Q: Why is being a mentor important to you?
A: There are a few reasons. First and foremost, given how blessed I feel to have had influential mentors in my own life, I have a strong sense of wanting to give back to subsequent generations of young people. I find that young people enter their careers full of enthusiasm but don’t have a clear sense of how to navigate the complexities of an academic career. I find as I get older I spend as much if not more time mentoring people about their careers, managing labs and directing their programs than I do on science itself, so I find myself not only in the role of a research mentor, but career coach, as well. Finally, a former faculty member in my department used to remind the faculty that we are faculty members in a school of medicine, emphasizing the “school” part. And for me, an important part of being in this setting is teaching and mentorship.
Q: What do you enjoy the most about mentoring others?
A: Watching them succeed. I have been known to get more visibly excited when someone publishes a paper then they sometimes are. I really enjoy watching my protégés publish important work, get their own grants funded and most recently watching them graduate their own graduate students and blossom into excellent mentors themselves.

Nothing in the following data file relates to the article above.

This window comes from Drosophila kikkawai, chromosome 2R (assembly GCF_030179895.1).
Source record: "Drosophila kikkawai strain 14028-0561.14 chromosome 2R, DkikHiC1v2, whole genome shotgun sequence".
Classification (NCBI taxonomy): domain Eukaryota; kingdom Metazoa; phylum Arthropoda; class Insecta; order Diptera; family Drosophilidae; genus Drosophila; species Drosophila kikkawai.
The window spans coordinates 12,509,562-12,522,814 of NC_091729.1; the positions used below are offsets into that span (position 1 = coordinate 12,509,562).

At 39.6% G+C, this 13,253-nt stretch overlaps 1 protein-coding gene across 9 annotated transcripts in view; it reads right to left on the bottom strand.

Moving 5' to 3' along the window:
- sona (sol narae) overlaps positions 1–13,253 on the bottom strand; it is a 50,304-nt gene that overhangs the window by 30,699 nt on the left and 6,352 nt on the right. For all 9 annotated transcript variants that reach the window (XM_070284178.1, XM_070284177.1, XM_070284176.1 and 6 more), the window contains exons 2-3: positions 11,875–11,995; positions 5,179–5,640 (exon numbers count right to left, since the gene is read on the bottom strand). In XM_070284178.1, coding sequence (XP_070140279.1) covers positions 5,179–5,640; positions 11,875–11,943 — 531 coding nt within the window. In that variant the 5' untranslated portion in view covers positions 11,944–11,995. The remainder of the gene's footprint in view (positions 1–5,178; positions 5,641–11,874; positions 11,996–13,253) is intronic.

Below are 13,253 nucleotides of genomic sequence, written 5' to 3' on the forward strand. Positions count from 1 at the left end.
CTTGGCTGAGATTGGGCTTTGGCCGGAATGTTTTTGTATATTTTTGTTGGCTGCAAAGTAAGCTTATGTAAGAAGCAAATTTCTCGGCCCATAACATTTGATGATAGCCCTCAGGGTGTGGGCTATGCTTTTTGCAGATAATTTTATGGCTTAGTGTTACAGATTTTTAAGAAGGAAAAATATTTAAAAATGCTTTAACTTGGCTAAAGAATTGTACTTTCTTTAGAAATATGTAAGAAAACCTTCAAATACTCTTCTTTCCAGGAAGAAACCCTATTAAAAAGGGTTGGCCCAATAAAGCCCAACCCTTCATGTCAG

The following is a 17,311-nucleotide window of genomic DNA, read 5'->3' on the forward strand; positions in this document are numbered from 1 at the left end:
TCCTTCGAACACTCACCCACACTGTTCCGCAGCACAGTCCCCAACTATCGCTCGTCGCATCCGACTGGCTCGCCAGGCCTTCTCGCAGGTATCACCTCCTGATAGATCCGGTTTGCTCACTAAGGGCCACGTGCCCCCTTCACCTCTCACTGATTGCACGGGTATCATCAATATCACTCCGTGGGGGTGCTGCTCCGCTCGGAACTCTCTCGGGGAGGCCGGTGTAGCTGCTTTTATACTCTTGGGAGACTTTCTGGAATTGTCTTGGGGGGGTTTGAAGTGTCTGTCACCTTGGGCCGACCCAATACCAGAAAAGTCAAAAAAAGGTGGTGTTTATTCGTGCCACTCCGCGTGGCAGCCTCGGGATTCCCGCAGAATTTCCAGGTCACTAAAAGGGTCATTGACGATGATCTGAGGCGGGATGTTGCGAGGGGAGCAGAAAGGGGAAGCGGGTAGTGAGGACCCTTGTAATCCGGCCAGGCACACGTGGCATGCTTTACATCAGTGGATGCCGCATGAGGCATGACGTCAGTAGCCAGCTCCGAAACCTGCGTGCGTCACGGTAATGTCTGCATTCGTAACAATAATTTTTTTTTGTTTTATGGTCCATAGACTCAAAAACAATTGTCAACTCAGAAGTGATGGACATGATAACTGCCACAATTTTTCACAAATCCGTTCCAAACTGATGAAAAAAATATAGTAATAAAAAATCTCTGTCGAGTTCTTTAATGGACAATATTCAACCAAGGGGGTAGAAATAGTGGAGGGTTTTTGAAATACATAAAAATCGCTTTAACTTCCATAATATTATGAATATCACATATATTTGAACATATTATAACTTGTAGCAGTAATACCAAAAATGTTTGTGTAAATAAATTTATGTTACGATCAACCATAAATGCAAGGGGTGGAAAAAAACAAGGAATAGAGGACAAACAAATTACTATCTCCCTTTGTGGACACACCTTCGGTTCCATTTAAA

Q: How much pride do you have when you see someone you trained — like Robert McCullumsmith — experiences their own professional successes?
A: As noted above, I have much pride and personal satisfaction when my mentees succeed. Rob is a great example, I have known Rob for 12 years or so since he was fresh out of medical school, and was his research mentor and career coach, but now I am a collaborator/colleague of his. He recently was promoted to associate professor with tenure at UAB, and to watch someone go from medical school to that level is immensely gratifying. But I have an entire group of people like this, several of whom are at UAB and all are doing well. One of my first graduate students at Michigan, Sarah Clinton, Ph.D., is now an assistant professor in my department, so I seem to hang on to some of them a long time!